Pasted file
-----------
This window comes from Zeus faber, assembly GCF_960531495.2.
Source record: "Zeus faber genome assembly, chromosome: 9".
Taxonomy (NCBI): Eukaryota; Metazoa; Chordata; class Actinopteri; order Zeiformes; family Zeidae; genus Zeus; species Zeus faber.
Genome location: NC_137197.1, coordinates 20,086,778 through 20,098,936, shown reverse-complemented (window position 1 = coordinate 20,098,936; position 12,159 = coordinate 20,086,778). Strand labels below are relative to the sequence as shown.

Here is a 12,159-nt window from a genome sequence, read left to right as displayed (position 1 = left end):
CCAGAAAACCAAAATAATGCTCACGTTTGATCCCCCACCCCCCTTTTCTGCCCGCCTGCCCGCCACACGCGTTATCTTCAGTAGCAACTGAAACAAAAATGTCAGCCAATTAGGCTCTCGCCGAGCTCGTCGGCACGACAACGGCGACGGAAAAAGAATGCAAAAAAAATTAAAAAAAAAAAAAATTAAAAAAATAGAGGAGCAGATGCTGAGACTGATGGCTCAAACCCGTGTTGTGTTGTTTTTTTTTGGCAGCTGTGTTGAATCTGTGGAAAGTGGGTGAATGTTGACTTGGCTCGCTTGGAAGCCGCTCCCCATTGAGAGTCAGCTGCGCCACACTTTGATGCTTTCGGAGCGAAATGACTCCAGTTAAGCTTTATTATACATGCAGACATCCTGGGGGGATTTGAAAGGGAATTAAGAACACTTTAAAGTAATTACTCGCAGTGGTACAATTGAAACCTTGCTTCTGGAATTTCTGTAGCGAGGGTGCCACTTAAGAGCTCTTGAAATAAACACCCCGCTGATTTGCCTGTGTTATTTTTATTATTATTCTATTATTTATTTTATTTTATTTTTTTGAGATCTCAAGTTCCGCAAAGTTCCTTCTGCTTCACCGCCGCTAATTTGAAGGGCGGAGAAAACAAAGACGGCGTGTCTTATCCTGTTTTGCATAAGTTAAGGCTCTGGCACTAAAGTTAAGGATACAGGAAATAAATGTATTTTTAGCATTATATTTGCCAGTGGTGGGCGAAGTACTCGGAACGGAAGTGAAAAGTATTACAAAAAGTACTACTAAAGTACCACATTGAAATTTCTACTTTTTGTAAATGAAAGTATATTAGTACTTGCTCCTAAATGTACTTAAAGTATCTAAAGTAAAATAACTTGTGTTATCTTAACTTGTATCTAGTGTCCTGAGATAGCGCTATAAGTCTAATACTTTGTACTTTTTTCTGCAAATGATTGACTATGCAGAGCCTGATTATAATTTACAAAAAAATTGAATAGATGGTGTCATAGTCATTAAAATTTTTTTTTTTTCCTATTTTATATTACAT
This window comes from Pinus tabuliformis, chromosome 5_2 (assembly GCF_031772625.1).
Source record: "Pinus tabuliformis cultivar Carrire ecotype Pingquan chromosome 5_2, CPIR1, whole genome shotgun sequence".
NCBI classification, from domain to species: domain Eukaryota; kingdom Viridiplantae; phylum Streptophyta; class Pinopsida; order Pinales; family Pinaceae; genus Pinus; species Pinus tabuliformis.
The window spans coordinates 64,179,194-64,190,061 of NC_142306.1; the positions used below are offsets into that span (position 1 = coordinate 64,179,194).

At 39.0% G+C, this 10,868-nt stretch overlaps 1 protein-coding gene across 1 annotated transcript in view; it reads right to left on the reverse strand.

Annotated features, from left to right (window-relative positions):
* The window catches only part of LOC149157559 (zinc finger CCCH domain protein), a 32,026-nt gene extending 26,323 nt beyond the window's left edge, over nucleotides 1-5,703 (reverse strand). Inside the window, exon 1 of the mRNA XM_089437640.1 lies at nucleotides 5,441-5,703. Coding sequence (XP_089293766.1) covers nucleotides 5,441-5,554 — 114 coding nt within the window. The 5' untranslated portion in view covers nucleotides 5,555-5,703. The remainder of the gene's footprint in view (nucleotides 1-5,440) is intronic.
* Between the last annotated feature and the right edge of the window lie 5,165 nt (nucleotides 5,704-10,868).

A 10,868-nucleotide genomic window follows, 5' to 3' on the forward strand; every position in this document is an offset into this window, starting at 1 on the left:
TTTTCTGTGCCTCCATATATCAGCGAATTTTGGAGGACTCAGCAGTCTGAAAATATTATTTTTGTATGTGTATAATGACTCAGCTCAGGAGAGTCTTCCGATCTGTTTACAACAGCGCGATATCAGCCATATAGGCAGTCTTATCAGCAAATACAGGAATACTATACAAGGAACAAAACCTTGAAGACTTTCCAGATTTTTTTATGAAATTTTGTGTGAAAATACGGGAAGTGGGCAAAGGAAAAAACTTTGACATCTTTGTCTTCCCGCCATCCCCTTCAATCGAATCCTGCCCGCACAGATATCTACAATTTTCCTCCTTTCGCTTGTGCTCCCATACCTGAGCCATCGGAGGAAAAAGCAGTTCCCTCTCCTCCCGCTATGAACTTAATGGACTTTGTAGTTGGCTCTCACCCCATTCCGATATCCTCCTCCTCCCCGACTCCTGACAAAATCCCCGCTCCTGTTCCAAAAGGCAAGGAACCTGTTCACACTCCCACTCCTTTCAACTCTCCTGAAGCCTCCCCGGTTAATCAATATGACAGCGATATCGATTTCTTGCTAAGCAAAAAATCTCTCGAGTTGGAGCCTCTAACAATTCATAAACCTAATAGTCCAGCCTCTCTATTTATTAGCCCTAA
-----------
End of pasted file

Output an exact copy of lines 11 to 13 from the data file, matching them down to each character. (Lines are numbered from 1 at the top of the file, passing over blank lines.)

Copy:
At 39.0% G+C, this 10,868-nt stretch overlaps 1 protein-coding gene across 1 annotated transcript in view; it reads right to left on the reverse strand.

Annotated features, from left to right (window-relative positions):
* The window catches only part of LOC149157559 (zinc finger CCCH domain protein), a 32,026-nt gene extending 26,323 nt beyond the window's left edge, over nucleotides 1-5,703 (reverse strand). Inside the window, exon 1 of the mRNA XM_089437640.1 lies at nucleotides 5,441-5,703. Coding sequence (XP_089293766.1) covers nucleotides 5,441-5,554 — 114 coding nt within the window. The 5' untranslated portion in view covers nucleotides 5,555-5,703. The remainder of the gene's footprint in view (nucleotides 1-5,440) is intronic.